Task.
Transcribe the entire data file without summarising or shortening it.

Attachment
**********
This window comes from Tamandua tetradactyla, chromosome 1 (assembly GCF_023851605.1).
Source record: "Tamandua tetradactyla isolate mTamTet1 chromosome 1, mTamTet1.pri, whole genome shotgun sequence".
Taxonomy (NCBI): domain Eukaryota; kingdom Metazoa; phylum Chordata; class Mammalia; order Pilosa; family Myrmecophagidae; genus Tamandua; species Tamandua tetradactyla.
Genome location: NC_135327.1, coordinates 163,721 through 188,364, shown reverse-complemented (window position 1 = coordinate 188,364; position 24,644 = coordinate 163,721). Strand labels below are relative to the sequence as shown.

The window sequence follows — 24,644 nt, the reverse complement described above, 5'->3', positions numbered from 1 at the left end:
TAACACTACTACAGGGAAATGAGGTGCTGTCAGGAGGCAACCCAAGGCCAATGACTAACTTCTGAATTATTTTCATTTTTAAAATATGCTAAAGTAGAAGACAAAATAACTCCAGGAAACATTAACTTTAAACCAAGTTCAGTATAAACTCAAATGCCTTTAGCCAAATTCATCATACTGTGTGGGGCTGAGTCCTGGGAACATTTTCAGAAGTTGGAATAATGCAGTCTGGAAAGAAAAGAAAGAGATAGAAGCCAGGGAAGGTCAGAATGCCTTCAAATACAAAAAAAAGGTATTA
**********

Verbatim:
This window comes from Tamandua tetradactyla, chromosome 1 (assembly GCF_023851605.1).
Source record: "Tamandua tetradactyla isolate mTamTet1 chromosome 1, mTamTet1.pri, whole genome shotgun sequence".
Taxonomy (NCBI): domain Eukaryota; kingdom Metazoa; phylum Chordata; class Mammalia; order Pilosa; family Myrmecophagidae; genus Tamandua; species Tamandua tetradactyla.
Genome location: NC_135327.1, coordinates 163,721 through 188,364, shown reverse-complemented (window position 1 = coordinate 188,364; position 24,644 = coordinate 163,721). Strand labels below are relative to the sequence as shown.

The window sequence follows — 24,644 nt, the reverse complement described above, 5'->3', positions numbered from 1 at the left end:
TAACACTACTACAGGGAAATGAGGTGCTGTCAGGAGGCAACCCAAGGCCAATGACTAACTTCTGAATTATTTTCATTTTTAAAATATGCTAAAGTAGAAGACAAAATAACTCCAGGAAACATTAACTTTAAACCAAGTTCAGTATAAACTCAAATGCCTTTAGCCAAATTCATCATACTGTGTGGGGCTGAGTCCTGGGAACATTTTCAGAAGTTGGAATAATGCAGTCTGGAAAGAAAAGAAAGAGATAGAAGCCAGGGAAGGTCAGAATGCCTTCAAATACAAAAAAAAGGTATTA